With the arrival of the new year, many people are following through on their New Year’s resolutions, including drinking little to no alcohol.
This resolution is common and often difficult to adhere to in a society where alcohol consumption is ubiquitous. While many people safely consume alcohol without becoming dependent, casual alcohol consumption can still be the cause of normal short and long term health consequences. Most people will remain unaware that alcohol is at the base of many of their chronic health issues. A recent study published in Preventing Chronic Disease found that many Americans who consume larger amounts of alcohol (for men, 15 or more drinks a week and for women, 8 or more drinks a week) are not dependent on the substance, but can experience a number of health benefits simply by abstaining for five weeks.
Short and Long-Term Health Benefits of Not Drinking Alcohol
In a small study conducted by the staff of New Scientist, a group of 14 individuals attempted to identify the health benefits of not consuming alcohol for five weeks. All participants provided blood samples and had ultrasounds to measure the amount of fat in their livers prior to starting the experiment. These measurements were taken again five weeks later. Ten participants completely abstained from alcohol while the other four continued their normal rate of consumption. The study found that those who abstained received numerous health benefits including two percent weight loss, five percent lowered cholesterol, 16 percent lower glucose and 15 percent lower liver fat. Staff also experienced 10 percent improved sleep, 9.5 percent increased wakefulness, 18 percent improved concentration and 17 percent improved work performance.
While there are many short-term benefits to ceasing alcohol consumption, the long-term benefits of abstaining from alcohol consumption are plentiful as well. Consistent alcohol use over a long period of time can increase the risk of developing a number of chronic diseases and neurological problems. These risks are increased significantly if alcohol consumption is excessive. Some problems that may develop as a result of excessive alcohol consumption include increased blood pressure, dementia, stroke, depression, anxiety, cancer, and liver disease. Biological factors and family history of alcohol abuse can put individuals at an increased risk of experiencing these health consequences. Abstaining from regular consumption can also decrease the risk of developing dependencies. As tolerance builds, it can become easier to consume excessive and even dangerous amounts of alcohol. An “overdose” on alcohol is known as alcohol poisoning and may cause some individuals to become unconscious, slip into a coma, and can even lead to death. When consumption escalates, it can be incredibly difficult to stop drinking.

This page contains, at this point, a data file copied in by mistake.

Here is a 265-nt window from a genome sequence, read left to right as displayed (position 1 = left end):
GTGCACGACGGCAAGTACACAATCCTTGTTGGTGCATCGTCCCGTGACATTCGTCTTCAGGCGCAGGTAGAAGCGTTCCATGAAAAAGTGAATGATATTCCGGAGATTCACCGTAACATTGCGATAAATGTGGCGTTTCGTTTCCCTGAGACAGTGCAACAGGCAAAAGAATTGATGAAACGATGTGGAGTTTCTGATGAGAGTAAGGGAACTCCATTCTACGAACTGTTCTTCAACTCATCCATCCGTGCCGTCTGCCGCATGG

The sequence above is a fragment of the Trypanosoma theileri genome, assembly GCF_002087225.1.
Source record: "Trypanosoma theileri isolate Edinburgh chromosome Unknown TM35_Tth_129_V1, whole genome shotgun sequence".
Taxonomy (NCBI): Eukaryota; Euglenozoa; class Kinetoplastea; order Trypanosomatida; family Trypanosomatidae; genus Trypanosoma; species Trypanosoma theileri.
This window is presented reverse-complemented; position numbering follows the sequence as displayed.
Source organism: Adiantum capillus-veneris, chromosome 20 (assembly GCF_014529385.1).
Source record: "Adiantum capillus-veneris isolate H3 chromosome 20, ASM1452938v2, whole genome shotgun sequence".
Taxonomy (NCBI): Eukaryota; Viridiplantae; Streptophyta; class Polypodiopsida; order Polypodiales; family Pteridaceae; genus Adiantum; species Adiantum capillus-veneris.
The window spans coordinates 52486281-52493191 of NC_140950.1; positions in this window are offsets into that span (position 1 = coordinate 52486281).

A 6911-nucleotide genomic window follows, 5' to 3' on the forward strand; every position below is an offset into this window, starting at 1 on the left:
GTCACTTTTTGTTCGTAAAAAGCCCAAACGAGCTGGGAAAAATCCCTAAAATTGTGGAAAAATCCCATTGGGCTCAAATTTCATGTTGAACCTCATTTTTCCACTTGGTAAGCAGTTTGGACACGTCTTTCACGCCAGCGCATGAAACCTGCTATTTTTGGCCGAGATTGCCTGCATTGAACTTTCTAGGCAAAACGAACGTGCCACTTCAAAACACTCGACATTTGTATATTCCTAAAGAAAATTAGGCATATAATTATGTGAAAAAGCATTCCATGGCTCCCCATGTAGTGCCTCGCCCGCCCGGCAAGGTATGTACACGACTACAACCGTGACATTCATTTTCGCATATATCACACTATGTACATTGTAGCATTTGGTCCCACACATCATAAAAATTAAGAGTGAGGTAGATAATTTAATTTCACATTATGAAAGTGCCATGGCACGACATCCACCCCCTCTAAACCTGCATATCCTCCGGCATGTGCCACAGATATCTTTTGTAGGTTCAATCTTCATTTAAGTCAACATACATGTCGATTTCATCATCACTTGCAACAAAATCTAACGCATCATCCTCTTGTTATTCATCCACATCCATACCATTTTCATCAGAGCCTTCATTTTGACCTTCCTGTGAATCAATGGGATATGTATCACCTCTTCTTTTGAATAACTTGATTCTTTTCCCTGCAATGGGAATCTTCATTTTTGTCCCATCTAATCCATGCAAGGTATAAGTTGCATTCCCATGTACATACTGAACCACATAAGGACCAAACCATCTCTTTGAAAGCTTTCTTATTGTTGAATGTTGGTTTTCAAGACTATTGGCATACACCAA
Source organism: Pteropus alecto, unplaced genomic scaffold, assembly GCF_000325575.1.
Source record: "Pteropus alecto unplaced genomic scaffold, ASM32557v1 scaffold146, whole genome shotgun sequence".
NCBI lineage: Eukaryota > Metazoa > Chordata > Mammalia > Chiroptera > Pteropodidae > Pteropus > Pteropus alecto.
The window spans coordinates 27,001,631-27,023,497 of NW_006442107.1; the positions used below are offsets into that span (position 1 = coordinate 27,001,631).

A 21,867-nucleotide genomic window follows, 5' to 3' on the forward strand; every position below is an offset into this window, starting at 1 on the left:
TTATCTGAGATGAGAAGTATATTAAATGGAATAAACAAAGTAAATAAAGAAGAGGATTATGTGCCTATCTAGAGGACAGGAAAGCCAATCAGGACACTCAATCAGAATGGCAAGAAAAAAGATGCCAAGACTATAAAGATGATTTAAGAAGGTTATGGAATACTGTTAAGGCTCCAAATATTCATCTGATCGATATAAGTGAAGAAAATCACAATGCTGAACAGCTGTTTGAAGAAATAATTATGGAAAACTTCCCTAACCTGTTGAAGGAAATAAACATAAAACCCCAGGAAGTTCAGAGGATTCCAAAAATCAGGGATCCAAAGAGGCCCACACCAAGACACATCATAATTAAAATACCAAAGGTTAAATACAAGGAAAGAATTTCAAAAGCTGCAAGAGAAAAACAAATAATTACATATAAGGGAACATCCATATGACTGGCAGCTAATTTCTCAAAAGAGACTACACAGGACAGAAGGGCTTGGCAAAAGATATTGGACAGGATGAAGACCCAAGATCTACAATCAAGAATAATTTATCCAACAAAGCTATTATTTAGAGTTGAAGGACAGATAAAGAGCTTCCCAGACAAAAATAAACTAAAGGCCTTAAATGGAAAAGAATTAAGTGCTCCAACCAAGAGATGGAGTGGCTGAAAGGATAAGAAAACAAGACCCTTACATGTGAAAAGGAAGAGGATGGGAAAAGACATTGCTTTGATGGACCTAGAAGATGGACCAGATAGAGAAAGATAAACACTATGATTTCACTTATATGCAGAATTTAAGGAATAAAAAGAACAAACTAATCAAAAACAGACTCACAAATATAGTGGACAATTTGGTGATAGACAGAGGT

Side Effects of Alcohol Addiction
For those who struggle with addiction, suddenly stopping consumption (going “cold turkey”) can be equally dangerous. While some withdrawal symptoms associated with quitting alcohol are simply uncomfortable, others can be life-threatening. Withdrawal symptoms may include sleeplessness, shakiness, convulsions, and hallucinations. It is important for those with alcohol dependency to withdraw in a medically supervised environment so that withdrawal symptoms may be addressed immediately. Entering a detox program can ease the discomfort associated with withdrawal, reduce the risk of dangerous side effects, and allow the body time to adjust to not having alcohol in its system.
Benefits of Long-Term Treatment for Alcohol Addiction
Long-term treatment for alcohol dependence is incredibly helpful for individuals who hope to overcome the initial stages of withdrawal while building a sober foundation for the future. Many who struggle with alcohol dependency do so as a result of self-medication or as an attempt to escape stress. Long-term treatment helps individuals to identify the unique influences that contribute to the development of addiction and provides therapies that address the specific needs of each individual. Removing oneself from the environment and peer group that allowed you to develop a dependency significantly improves prospects for recovery and ensures that individuals are in a safe space throughout treatment. The longer one is engaged in a treatment plan, the more likely they are to maintain sobriety long-term.